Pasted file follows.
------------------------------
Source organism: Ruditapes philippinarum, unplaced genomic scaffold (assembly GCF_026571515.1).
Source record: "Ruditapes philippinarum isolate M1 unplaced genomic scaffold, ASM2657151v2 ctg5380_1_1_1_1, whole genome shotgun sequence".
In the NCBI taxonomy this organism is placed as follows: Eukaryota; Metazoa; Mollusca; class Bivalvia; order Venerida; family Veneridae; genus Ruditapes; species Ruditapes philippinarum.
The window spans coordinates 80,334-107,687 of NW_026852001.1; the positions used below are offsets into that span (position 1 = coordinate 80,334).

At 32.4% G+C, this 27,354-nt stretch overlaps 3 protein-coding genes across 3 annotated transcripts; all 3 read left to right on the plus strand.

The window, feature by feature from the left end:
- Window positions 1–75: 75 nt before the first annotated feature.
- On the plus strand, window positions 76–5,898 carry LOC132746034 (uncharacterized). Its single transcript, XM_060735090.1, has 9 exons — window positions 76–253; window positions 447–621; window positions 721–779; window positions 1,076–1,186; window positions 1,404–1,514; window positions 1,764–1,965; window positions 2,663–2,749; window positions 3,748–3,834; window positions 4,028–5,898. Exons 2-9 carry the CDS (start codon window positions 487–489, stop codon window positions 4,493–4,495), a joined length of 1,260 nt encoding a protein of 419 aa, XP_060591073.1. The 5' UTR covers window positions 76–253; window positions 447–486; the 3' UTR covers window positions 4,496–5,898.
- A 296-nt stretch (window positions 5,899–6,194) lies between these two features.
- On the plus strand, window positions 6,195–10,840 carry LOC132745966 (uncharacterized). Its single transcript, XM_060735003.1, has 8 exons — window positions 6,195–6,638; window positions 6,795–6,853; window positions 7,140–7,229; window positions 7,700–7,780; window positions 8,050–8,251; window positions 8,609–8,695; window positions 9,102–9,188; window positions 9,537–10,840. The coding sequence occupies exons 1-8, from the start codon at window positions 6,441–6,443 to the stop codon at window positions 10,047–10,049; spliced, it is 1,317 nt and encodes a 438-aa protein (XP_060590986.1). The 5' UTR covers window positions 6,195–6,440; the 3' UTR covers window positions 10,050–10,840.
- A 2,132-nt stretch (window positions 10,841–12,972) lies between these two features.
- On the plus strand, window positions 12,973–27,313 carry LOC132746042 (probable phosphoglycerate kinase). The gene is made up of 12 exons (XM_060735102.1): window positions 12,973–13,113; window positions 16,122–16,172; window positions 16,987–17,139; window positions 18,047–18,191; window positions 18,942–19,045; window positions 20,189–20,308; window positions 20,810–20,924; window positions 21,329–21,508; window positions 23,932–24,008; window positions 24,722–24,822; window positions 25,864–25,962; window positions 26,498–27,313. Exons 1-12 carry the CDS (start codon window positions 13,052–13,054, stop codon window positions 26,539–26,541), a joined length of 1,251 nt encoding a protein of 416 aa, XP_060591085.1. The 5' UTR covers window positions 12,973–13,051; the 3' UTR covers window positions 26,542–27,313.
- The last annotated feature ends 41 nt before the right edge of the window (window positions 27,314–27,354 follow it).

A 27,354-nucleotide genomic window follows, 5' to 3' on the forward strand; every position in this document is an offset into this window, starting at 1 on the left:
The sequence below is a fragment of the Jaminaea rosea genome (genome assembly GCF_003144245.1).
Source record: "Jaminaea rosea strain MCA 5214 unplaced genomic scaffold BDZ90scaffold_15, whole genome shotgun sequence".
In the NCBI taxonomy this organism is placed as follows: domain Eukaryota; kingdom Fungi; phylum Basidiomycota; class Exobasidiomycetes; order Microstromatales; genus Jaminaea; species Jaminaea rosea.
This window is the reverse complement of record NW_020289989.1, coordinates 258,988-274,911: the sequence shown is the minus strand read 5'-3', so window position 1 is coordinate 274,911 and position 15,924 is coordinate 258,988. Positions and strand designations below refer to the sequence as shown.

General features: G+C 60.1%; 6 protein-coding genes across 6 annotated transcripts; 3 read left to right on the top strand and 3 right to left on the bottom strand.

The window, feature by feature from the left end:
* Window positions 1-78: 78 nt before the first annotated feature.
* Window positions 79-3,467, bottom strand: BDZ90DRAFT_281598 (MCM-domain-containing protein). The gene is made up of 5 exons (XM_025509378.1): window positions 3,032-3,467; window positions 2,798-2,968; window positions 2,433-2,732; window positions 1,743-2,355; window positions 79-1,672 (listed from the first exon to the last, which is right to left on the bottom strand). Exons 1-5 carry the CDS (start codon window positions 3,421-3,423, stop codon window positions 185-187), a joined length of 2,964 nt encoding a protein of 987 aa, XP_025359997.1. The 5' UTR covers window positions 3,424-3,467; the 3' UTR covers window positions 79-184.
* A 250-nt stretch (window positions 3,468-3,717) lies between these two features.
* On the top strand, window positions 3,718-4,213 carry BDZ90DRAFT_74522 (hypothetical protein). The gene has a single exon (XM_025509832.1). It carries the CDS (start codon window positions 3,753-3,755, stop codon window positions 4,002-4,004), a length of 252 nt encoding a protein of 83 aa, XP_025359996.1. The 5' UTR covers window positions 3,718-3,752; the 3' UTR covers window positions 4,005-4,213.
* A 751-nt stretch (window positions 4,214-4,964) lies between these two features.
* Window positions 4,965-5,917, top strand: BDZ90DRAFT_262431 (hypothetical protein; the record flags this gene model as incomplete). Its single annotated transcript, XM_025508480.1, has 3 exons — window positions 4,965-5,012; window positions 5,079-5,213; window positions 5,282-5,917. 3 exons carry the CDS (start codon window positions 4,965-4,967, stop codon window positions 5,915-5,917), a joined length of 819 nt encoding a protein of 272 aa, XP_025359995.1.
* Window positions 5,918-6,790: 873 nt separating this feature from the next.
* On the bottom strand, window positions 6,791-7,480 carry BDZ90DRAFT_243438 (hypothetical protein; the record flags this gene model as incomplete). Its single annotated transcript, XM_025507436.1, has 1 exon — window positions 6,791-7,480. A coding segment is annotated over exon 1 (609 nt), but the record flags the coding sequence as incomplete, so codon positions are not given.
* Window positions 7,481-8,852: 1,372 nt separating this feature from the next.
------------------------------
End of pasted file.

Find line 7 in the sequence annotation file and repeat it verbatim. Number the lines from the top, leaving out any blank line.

- Window positions 1–75: 75 nt before the first annotated feature.